Delayed Recanalization—How Late Is Not Too Late?
Translational Stroke Research
Stroke has become the second most prevalent cause of mortality in the world. Currently, the treatment of ischemic stroke is based on thrombolytic and thrombectomy therapy shortly after the ischemic event (≤ 4.5 h for thrombolytic strategies; ≤ 6 h for thrombectomy strategies). However, the majority of patients are unable to receive prompt treatment, particularly in undeveloped countries. Alternative solutions are lacking for those patients that miss the optimal window of opportunity for treatment. Recently, new developments in imaging techniques and intravascular interventional devices enable the expansion of the window of opportunity for treating stroke patients. Clinical studies have reported that delayed recanalization at 24 h, or even more than 1 month, was beneficial for some patients. However, the mechanisms of neuroprotection that underly the delayed recanalization in these ischemic stroke patients remain unclear. In this review, we will summarize the clinical studies of delayed recanalization, and organize them according to the duration of occlusion. Additionally, we will discuss the changing guidelines and possible mechanisms based on animal research, and attempt to draw conclusions and future perspectives.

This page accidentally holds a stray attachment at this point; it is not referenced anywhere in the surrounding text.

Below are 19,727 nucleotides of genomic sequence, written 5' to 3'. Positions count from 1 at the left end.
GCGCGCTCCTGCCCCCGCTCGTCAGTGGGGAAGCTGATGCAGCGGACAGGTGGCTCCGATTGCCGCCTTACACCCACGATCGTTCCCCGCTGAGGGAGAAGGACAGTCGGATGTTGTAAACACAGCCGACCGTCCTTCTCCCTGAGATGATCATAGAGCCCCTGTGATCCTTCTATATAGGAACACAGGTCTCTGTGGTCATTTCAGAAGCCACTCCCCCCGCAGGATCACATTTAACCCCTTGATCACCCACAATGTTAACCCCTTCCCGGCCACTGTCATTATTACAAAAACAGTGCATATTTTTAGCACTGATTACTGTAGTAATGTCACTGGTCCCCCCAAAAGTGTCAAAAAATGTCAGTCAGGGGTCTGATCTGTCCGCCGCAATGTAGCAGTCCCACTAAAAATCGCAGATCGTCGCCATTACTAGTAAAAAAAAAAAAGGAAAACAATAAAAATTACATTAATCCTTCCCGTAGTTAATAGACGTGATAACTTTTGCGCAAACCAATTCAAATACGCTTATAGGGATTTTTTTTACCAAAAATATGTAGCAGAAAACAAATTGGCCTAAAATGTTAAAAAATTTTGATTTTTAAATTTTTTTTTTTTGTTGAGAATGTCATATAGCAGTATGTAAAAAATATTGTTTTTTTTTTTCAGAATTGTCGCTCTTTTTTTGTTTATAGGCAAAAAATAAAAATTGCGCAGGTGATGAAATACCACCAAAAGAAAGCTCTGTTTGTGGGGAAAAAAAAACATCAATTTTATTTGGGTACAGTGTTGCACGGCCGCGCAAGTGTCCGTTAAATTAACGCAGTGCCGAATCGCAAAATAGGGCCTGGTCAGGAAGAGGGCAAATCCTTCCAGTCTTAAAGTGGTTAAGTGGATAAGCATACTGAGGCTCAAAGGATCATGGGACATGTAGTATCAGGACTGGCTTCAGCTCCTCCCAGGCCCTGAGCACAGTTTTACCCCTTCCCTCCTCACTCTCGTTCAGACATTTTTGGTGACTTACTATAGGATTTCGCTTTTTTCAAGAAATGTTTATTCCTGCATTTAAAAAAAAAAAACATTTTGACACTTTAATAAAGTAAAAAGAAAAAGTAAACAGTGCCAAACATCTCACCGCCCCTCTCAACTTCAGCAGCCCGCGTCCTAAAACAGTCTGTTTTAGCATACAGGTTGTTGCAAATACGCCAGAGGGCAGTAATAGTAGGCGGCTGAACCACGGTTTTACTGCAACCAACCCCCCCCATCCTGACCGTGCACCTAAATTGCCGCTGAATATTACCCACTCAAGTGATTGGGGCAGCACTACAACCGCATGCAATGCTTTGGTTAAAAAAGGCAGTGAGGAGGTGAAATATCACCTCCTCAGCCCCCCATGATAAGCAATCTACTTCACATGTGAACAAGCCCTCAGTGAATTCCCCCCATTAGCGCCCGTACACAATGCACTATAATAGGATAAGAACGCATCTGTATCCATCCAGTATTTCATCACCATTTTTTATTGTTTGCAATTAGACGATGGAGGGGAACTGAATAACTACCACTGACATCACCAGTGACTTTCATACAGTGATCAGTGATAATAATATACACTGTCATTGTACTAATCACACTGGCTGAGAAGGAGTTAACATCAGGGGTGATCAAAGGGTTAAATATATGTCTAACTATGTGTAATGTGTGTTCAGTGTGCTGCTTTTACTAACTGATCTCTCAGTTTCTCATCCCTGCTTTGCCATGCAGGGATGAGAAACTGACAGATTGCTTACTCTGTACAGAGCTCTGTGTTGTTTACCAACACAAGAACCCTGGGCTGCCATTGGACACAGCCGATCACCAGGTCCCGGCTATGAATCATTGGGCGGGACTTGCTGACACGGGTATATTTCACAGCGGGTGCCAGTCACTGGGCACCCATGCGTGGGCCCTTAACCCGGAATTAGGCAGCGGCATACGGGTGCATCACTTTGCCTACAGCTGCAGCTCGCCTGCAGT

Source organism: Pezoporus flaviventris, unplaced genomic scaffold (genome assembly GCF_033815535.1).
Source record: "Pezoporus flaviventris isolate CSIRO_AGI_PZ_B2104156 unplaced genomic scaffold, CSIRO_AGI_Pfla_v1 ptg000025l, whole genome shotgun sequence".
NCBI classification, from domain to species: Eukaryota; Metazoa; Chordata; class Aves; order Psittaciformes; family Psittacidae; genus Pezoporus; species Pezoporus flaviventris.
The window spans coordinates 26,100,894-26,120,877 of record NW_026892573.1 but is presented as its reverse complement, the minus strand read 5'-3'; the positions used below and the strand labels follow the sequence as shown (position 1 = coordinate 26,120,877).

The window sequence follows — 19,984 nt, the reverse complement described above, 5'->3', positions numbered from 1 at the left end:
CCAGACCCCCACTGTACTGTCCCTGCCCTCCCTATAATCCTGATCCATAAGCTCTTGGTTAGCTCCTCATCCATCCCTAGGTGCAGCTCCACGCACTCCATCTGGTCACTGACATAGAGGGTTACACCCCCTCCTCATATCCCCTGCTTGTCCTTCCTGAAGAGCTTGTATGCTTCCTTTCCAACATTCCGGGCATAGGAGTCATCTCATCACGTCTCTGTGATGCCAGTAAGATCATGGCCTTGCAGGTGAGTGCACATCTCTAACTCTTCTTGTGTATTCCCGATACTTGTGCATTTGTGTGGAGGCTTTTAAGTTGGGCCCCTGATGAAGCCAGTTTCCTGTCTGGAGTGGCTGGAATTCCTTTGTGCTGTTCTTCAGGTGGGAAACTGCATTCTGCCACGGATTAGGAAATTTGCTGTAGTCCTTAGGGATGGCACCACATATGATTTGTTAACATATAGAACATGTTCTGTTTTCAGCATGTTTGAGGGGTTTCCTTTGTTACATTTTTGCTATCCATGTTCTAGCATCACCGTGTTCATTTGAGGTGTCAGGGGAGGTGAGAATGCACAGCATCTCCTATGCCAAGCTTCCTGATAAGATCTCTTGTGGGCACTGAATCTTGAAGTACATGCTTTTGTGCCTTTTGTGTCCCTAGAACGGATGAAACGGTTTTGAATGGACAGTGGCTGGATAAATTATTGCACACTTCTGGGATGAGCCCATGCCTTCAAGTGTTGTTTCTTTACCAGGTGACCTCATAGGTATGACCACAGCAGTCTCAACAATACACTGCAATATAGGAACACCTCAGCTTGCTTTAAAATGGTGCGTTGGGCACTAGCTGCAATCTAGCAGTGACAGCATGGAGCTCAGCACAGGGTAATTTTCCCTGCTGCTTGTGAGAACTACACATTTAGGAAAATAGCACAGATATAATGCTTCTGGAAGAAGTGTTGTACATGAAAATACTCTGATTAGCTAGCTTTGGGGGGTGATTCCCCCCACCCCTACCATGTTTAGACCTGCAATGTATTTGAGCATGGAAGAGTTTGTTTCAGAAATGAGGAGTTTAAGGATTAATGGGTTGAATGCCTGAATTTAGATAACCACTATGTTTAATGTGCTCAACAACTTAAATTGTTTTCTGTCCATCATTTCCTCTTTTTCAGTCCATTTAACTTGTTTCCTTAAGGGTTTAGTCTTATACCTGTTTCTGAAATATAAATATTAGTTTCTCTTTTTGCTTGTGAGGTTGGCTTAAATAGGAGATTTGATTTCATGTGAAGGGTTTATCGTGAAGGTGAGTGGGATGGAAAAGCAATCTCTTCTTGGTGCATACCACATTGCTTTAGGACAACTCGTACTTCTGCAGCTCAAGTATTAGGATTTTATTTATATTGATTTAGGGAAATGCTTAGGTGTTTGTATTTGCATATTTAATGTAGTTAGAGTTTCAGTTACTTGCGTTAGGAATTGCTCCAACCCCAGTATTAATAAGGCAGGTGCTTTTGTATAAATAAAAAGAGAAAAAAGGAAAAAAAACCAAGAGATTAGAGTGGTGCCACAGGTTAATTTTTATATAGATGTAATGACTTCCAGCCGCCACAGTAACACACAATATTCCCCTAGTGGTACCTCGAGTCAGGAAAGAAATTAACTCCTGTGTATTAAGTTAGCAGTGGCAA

Kang, Ruiqing; Gamdzyk, Marcin; Tang, Hong; Luo, Yujie; Lenahan, Cameron; and Zhang, John H., "Delayed Recanalization—How Late Is Not Too Late?" (2021). LLU Faculty Publications. 277.